INTRODUCTION: In the last decade, the number of patients undergoing surgical treatment for lumbar spinal stenosis (LSS), has significantly increased. The purpose of this study was to directly compare the relative improvement in self‐reported quality of life and function after surgical intervention for groups of patients with primary hip/knee osteoarthritis (H‐OA/K‐OA) and lumbar spinal stenosis surgery (LSS).
METHODS: We performed an observational cohort study of prospectively collected outcomes. Patients, following elective primary one‐ to two‐level spinal decompression (n=207) with fusion for FLSS, were compared with a cohort of patients who had undergone elective total hip (n=202) or total knee (n=253) arthroplasty (total joint arthroplasty [TJA]) for primary osteoarthritis. Medical Outcomes Study Short Form‐12, and a functional outcome (ODI, HSS and Harris) were used. Patents were obtained for prospective outcomes databases. The primary outcome measure was the relative change between preoperative and 1 and 2 years postoperative questionnaires. Data were analyzed with the t test and repeated measures analysis of variance (ANOVA).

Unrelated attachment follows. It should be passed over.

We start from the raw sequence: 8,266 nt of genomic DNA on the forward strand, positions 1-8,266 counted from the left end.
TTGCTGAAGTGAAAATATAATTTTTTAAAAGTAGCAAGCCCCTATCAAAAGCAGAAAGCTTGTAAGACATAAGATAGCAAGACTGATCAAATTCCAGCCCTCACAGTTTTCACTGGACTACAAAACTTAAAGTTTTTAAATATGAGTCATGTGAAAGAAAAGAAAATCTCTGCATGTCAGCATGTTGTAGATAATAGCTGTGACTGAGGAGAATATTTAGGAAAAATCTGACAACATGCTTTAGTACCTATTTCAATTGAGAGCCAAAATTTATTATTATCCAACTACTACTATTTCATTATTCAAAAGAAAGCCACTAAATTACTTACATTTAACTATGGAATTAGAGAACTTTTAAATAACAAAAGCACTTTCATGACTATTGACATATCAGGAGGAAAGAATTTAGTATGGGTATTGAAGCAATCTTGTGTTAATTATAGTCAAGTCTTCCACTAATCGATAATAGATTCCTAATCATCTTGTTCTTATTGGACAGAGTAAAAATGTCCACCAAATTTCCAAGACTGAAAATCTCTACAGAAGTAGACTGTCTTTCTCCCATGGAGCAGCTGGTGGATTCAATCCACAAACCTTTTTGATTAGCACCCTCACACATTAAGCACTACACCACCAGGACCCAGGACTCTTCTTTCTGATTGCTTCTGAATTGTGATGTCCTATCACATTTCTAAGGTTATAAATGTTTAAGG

RESULTS: Inclusion and exclusion criteria were independently applied, and matching was performed in a blinded fashion.
RESULTS: The three groups (FLSS/H‐OA/K‐OA) were equally matched with respect to mean age and sex. The preoperative data on the preoperative Mental and Physical scale of the SF‐12 we similiar in all (PS: 32,3 LSS, 33,2 H‐OK, 33,5 K‐OA; MS: 47,0 FL, 45,9 PTC, 46,2 PTR). At 1 year the improvement was similar in all groups (1 year PS: 40,3VFLSS, 44,2 H‐OA, 44 K‐OA p<0,01; MS: 53,5 LSS, 52,8 H‐OA, 53 PTR p<0,01) (2 years EF: 44,6 FL, 45,1 PTC, 44,5PTR p<0,01; EM: 53,0 FL, 52,9 K‐OA, p<0,01).
DISCUSSION: The results of this study show that surgical intervention for LSS can obtain and maintain improvement in self‐reported quality of life comparable to that of total hip and knee arthroplasty.